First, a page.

1971 Photo Narrative ~ Mud City Estates
In the spring of 1971 I had been living in Vancouver for about a year, a refugee from the violence of America. During that time I had been camera-less in Vancouver with little or nothing to show toward the advancement of my photography career. I hustled my portfolio of American photographs around town but didn’t find any work until Fred Douglas, the photographer for the Vancouver Art Gallery, payed me to help build a darkroom under the stands at Capilano Stadium baseball park for a kids summer photography program.
At about the same time I was asked to build a darkroom for the Cool Aid Craft Factory in a Yaletown warehouse on Hamilton St. The Craft Factory was a utopian worker collective, manufacturing ceramic hash pipes and aluminum geodesic dome struts. The first pile of struts was sent down to the Yippie occupation at All Seasons Park for the construction of squat domes à la Buckminster Fuller, so I borrowed a 35mm Canon camera and headed for West Georgia Street where I shot the pictures for Mud City Estates, my very first Vancouver work and the opening piece in the 2015 grunt gallery Eraser Street exhibition.
My photography career at the Craft Factory was cut short when the ceramic hash pipe kiln caught fire and the darkroom went up in flames, but thanks to the VAG’s backup baseball stadium darkroom I was able to put together my first Vancouver story.
Exhibited 2015, Eraser Street show, grunt gallery, Vancouver, Canada.
MUD CITY ESTATES
A Visit to All Seasons Park, Vancouver, Canada, July 1971.
Welcome To Mud City
“Brothers and Sisters. You can only shit in your nest so long before you end up re-eating your own shit. Like the earth is the only one we’ve got so CLEAN YOUR FUCKING SHIT UP.” Entrance Sign
In early 1971, Vancouver’s inviolable natural sanctuary, Stanley Park, became threatened when Mayor Tom Campbell announced City Council’s approval of a massive hotel development on land at the park’s entrance. Outraged, Vancouverites rose up in opposition, forming the Save the Entrance to Stanley Park Committee, dragging the mayor, council and Four Seasons Hotel developers into a drawn out court challenge. Impatient with a court battle, the Yippies (Youth International Party) took direct action, and on May 29, 1971, liberated the Four Seasons site.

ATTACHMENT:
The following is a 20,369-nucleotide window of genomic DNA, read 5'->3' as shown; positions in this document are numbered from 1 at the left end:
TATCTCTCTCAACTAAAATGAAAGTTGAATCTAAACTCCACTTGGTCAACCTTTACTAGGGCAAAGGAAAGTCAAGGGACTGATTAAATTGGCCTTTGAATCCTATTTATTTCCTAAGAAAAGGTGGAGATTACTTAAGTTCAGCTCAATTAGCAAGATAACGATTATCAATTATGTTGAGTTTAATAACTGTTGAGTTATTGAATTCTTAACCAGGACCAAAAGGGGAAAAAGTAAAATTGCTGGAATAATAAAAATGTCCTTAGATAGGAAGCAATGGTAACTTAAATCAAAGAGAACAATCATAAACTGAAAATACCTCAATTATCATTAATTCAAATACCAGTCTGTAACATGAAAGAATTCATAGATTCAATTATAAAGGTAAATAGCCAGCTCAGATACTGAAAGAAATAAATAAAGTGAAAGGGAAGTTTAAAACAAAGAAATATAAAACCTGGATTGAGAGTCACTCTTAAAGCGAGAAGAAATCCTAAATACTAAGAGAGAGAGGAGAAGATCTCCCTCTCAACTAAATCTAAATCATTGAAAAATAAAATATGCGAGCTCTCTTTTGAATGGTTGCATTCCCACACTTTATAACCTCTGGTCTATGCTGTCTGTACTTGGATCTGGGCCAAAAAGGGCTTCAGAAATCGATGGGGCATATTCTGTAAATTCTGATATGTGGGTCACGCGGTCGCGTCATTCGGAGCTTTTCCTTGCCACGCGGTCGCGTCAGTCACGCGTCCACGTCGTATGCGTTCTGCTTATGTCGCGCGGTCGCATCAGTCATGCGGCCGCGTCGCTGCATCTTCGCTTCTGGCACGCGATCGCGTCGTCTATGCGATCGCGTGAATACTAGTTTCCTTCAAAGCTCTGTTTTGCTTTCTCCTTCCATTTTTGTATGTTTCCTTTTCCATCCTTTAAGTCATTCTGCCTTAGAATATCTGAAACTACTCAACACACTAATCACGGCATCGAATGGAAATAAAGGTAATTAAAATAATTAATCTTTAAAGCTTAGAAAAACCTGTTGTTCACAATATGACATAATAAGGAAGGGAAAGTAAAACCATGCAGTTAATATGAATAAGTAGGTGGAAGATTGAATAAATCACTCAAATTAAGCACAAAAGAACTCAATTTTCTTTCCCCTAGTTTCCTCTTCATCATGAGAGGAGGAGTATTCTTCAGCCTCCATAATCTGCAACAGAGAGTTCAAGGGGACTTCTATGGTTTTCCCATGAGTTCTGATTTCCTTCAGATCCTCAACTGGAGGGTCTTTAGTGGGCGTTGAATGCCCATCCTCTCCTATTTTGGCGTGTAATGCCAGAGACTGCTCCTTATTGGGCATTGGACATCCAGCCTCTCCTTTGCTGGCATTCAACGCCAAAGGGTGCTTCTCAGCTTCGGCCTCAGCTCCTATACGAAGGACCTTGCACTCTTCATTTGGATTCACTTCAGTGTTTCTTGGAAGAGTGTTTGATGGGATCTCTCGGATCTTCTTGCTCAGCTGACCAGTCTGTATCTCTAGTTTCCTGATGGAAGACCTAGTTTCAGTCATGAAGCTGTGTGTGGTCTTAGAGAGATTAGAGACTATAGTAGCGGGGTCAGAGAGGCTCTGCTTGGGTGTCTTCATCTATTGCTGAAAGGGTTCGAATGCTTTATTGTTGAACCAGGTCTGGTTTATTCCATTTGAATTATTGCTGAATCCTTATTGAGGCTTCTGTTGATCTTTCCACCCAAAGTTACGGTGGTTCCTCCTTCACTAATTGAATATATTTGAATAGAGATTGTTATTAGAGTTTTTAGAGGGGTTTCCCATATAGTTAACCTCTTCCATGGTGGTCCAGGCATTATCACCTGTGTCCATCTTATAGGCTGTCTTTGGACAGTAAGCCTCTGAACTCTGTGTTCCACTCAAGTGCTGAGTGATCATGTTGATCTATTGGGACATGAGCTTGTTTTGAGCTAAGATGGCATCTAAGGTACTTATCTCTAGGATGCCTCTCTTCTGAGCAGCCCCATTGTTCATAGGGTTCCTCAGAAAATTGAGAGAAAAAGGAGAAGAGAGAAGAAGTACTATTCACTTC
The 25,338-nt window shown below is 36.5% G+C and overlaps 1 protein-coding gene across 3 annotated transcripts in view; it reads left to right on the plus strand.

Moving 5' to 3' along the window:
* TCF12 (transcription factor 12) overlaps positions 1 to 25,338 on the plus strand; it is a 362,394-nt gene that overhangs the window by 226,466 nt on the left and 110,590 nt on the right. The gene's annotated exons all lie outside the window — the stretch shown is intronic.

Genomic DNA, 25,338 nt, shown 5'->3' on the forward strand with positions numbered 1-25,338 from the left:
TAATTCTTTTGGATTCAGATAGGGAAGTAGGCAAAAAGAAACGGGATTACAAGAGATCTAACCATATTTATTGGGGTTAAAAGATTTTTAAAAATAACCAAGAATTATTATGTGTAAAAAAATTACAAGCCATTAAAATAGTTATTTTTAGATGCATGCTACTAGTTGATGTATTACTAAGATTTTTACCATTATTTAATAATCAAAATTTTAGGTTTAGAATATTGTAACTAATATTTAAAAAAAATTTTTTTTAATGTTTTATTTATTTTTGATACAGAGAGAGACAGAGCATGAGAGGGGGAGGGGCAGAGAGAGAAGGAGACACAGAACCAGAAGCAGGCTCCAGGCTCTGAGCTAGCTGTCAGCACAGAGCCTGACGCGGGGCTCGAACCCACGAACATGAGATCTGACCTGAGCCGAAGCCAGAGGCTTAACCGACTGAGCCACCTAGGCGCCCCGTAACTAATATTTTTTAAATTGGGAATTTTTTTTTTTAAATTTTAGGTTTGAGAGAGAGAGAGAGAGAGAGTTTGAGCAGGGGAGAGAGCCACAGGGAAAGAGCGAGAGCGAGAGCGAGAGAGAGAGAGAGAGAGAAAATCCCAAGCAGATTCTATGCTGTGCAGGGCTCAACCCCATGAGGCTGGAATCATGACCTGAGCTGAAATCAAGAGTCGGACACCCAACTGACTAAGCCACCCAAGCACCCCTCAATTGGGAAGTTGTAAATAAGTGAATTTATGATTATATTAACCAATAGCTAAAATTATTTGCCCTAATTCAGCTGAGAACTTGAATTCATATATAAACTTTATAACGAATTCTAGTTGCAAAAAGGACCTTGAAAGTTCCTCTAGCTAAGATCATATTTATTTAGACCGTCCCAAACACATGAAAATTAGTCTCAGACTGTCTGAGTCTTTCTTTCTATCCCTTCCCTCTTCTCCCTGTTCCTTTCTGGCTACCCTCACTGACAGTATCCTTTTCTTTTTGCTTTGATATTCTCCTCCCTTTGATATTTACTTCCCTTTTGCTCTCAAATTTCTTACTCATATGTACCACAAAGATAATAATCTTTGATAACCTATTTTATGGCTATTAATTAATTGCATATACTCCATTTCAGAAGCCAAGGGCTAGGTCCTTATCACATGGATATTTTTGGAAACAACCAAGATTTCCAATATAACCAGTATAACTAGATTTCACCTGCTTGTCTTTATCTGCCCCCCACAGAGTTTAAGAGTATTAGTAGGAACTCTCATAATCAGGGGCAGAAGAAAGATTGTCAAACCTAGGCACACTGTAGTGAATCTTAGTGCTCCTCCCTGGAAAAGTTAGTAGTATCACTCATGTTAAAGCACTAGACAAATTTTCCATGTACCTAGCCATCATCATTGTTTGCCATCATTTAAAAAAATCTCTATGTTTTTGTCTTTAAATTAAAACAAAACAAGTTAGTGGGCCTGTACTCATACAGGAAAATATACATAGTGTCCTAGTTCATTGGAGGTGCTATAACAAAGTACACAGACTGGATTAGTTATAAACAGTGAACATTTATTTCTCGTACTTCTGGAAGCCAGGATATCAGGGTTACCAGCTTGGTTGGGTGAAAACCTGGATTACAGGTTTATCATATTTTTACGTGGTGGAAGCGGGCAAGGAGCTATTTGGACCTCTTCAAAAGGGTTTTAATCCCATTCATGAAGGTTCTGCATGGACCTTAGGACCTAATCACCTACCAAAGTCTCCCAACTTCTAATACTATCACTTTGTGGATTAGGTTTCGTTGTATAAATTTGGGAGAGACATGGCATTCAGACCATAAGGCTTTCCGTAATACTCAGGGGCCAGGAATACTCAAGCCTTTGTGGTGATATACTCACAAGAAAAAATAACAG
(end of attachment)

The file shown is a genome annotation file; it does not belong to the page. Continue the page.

THE BUCKMINSTER THE SIOUX VILLA
The Yippies tore down the fence and erected a sign proclaiming the peoples name All Seasons Park. While planting vegetables in the barren construction soil, nine “trespassers” were arrested by the cops. However, the very next day the people of Vancouver descended en masse with more plants, tools, and building material, reclaiming the empty lot as their own. And so began a long term occupation of the site, whose residents established an ad hoc “Mud City” government to keep the peace and coordinate sanitation.
CHATEAU EDELWEISS STONEYCROFT LODGE
THE occupiers focused on the lack affordable housing in Vancouver. At its peak, about one hundred squatters called the park home. The Cool-Aid Craft Factory donated aluminium tube and plastic sheeting geodesic dome habitations but mostly people lived in makeshift hovels and tents. After a couple of months, serious activists were outnumbered by casual crashers, contributing to some lively weekends during the summer. By the fall of 1971 and the return of students to school, only affordable housing squatters remained.
FORT CHIMO THE BOXBOROUGH
In February 1972, the Four Seasons developers abandoned their plans and public interest waned, as apparently the entrance to Stanley Park had been saved. But still the squatters remained. In April 1972, Vancouver City Hall demonstrated its answer to the affordable housing crisis by forcibly throwing the squatters out and bulldozing their houses. Thanks to the People, Yippies and squatters, the site was turned into a grassy park with paths and a water feature pond.
CHAMPS DU PARADIS DOGPATCH
Original 1971 photographs and text destroyed in 1987 Montreal flood, reprinted 2014, narrative series, five 24 x 20 inch multi image montages, selenium toned gelatin silver fiber base black and white photographs dry mounted to rag board, hand written text.
©2017 Henri Robideau